In a reader poll in the Aug.-Sept. issue of Quilter’s Home magazine, nationally-known quilter, Jo Morton, commented on the poll’s multiple-choice question about what type of quilting organizations the readers are members of. Jo was quoted at saying, “If you go to the guild meeting, you get jobs you don’t need or have time for.” I guess she has trouble saying no!
I have been a member of Kaleidoscope Quilt Guild, since 1987, the year it was formed, and have seen people come and go, experienced all the changes over the years and after 23 years I would not characterize this guild as an arm-twisting, threatening entity. Sure sometimes it is hard to get people to volunteer to help out, and the same people seem to rotate the main jobs year after year, but new people do step up and help to keep everything running smoothly. Others contribute in whatever ways they are comfortable with. No one is ever forced into doing something they have no interest in. Being a member of a guild is a good thing. A guild is a social and educational community of like-minded people, in this case with a serious interest in the art of quilting. For one who is new to quilting or the older, experienced quilter a guild provides opportunities for learning at workshops, seeing the work of other quilters at every level, participating in guild activities, and making lifelong friends.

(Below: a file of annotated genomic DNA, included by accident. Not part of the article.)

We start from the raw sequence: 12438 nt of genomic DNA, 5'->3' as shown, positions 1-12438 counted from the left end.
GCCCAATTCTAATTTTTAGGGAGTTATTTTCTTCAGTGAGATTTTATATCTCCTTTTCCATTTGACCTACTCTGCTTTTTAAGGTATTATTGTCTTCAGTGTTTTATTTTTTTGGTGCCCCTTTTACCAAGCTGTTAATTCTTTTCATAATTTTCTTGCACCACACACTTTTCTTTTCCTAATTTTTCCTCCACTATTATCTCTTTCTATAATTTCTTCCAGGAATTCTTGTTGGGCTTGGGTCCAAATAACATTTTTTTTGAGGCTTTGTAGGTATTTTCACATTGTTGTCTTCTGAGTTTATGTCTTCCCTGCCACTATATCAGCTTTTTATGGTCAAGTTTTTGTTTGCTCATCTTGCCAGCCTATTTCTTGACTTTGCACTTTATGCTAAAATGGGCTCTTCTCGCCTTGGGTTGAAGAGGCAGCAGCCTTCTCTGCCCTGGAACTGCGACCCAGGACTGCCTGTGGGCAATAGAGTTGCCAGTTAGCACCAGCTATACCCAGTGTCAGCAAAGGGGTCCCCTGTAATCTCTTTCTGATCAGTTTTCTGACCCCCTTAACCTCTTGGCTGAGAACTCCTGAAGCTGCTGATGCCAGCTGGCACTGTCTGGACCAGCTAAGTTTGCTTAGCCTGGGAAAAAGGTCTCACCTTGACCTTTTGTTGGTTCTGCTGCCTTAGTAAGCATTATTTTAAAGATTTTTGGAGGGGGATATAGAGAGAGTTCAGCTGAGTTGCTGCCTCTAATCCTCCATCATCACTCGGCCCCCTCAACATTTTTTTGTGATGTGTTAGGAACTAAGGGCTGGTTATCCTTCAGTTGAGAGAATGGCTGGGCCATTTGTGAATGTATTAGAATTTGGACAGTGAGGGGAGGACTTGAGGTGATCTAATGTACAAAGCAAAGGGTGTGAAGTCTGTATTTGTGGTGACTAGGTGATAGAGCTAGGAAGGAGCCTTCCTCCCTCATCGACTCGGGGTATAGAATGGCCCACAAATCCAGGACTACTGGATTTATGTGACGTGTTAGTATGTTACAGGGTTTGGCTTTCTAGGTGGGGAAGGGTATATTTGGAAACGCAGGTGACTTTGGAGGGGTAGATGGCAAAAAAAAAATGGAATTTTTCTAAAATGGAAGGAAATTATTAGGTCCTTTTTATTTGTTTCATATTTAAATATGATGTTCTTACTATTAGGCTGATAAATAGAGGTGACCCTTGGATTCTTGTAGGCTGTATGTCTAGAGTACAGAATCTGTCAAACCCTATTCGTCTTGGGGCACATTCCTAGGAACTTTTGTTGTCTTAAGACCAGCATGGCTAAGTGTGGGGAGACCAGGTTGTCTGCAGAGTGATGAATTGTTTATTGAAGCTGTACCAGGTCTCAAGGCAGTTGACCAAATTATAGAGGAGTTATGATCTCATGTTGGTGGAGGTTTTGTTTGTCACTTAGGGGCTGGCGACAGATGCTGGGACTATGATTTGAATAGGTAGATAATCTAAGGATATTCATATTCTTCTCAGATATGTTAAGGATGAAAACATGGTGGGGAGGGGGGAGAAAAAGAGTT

A guild is multifunctional. It supports quilter education through monthly programs with speakers--well-known quilters and guild members. It schedules workshops allowing members additional educational opportunities. It organizes retreats to foster community within its membership. It encourages and supports philanthropic organizations with donations of quilts and other handmade items. Our guild presents a quilt show, free of charge, which allows members to exhibit their work to promote quilting in our community.
I would suggest that anyone contemplating joining a guild should visit that guild to see if it is welcoming and inclusive, if it is a place they would feel comfortable being part of. Don’t shy away from membership, fearing you will be forced to take on responsibilities you are not ready for. Go in with a positive attitude to make the most of your guild experience and you’ll find you will enjoy it. Visit http://www.kaleidoscopequiltguild.com/ for more information on what guilds are all about.
Here are a few photos of our last guild meeting—some member sharing and our program presented by member, DeAnna Kendall. Visit DeAnna’s blog at http://dkdesigns-creatingbeauty.blogspot.com/.